Yesterday, I thought the best talks I saw were by Devavrat Shah and Dina Katabi.
Dev was talking about how to track where rumors start. The model is you have a graph of nodes that have been infected (by a rumor, or disease, or whatever), and based on the the shape of that graph, you want to figure out where the process started. To get a picture of what I mean, suppose you were looking at a grid graph, and the infected area looked roughly like a circle. You'd expect the infection started somewhere near the middle of the circle. They've placed this in a mathematical framework (a distribution for the time to cross an edge, starting with tree graphs, etc.) that allows for analyzing these sorts of processes. This seems to be the arxiv version of the work.
Dina talked about 802.11n+, which they describe as "a fully distributed random access protocol for MIMO networks. 802.11n+ allows nodes that differ in the number of antennas to contend not just for time, but also for the degrees of freedom provided by multiple antennas." By making use of nulling and alignment, they can extend 802.11 so that instead of competing for time slots, multiple antenna systems can compete for degrees of freedom within a time slot, allowing those devices with multiple antennas to take full advantage (and in particular allowing them to overlap transmissions with devices with fewer antennas). I would have heard about it earlier, I guess, if I had gone to SIGCOMM this year. The project page is here.
There's a whole session this morning on "mean field analysis" and games. Mean field analysis (in my loose interpretation) means pretend your system gets big and turn it into a differential equation -- apparently a useful way to tackle various large-scale distributed agent/learning systems. It's what I used to study load-balancing systems way back for my thesis (and still find an occasional uses for today). Interesting to see it used for another set of problems. Ramesh Johari's student (I didn't catch which one) gave a talk on a really interesting model of dynamic auctions with learning where you could gain some real insight using a mean-field analysis. (How much should agents in an auction "overbid" when they're learning their value for winning an auction? It depends on how much they think they'll gain in the future based on what they learn about their true value.) This seems to be a preliminary version of the work.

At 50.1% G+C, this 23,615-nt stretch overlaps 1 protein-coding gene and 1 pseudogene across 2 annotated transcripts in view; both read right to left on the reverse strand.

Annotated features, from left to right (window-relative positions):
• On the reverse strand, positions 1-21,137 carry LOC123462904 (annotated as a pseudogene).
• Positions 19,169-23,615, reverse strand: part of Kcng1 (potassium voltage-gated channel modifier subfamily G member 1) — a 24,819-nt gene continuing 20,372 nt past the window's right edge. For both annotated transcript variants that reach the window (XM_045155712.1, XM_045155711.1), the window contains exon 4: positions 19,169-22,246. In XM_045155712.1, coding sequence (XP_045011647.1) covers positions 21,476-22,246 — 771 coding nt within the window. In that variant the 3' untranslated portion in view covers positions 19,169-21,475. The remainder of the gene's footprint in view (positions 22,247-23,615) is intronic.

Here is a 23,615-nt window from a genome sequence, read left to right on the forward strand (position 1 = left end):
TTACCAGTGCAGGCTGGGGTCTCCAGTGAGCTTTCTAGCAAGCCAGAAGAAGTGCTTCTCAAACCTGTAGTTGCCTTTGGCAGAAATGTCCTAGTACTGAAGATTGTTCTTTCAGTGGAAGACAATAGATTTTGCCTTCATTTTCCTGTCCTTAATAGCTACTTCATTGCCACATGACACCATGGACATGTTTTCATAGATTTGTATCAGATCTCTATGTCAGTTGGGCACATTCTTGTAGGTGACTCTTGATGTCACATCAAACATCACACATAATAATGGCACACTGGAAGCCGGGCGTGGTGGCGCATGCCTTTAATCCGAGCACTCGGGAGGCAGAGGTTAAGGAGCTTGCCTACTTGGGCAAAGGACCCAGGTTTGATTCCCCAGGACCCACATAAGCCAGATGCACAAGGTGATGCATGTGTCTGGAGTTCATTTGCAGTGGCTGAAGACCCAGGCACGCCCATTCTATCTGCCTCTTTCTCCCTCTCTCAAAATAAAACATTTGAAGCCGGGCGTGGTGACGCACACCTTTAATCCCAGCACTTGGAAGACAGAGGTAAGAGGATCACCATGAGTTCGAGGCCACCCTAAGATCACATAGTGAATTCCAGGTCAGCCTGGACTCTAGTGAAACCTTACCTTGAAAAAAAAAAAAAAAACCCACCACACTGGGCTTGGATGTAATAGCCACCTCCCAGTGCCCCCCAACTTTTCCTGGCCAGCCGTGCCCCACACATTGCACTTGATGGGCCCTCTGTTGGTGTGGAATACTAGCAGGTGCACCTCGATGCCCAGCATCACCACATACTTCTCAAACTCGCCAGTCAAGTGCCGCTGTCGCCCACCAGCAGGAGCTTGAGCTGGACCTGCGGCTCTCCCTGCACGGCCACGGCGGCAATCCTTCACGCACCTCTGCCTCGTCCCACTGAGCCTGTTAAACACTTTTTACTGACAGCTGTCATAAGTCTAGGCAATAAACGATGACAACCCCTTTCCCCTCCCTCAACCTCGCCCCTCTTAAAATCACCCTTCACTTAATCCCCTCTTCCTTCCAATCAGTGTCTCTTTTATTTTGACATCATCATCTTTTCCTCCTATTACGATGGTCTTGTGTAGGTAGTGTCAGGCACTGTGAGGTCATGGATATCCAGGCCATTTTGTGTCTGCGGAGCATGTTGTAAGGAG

Now for the "negative" -- something I'm going to suggest to the Allerton folks. It's time, I think, to find a different location. The Allerton conference center is very beautiful, but it's not suitable, in many respects, for this event any more. I was told there were about 330 registered attendees from outside UIUC, plus an additional 120 or so from UIUC. It's a bit hard to turn that into a true count; many (most?) UIUC people probably drop by 1 day, most attendees probably 1.5-2 days of the three. But Allerton really wasn't designed for a crowd that large. If you're not in one of the "big rooms", and people want to come to your talk, many times they can't get in. For example, the social network session was remarkably popular; the room could seat 40 people, and there were about 20+ people crowded around and outside the doorway -- which was not only not ideal, but it was also disruptive, as the open door meant a lot of noise in the room. Actually, the acoustics aren't particularly good in any of the rooms, even the big ones. Attendance in the early am is very low, in part I think because people staying "in town" have a non-trivial drive to get to Allerton.
When the event was smaller, like 200-250 people, everyone coped with these problems. It's really not working now.
I can understand there's an attachment to the Allerton center -- and how could it be the "Allerton conference" (next year is it's 50th year!) if it wasn't at Allerton? But this has been an issue for years, and only seems to get worse. There must be a conference venue on or near UIUC campus that would work as well -- at the very least, my opinion is it's time to look....
And now, back to the airport...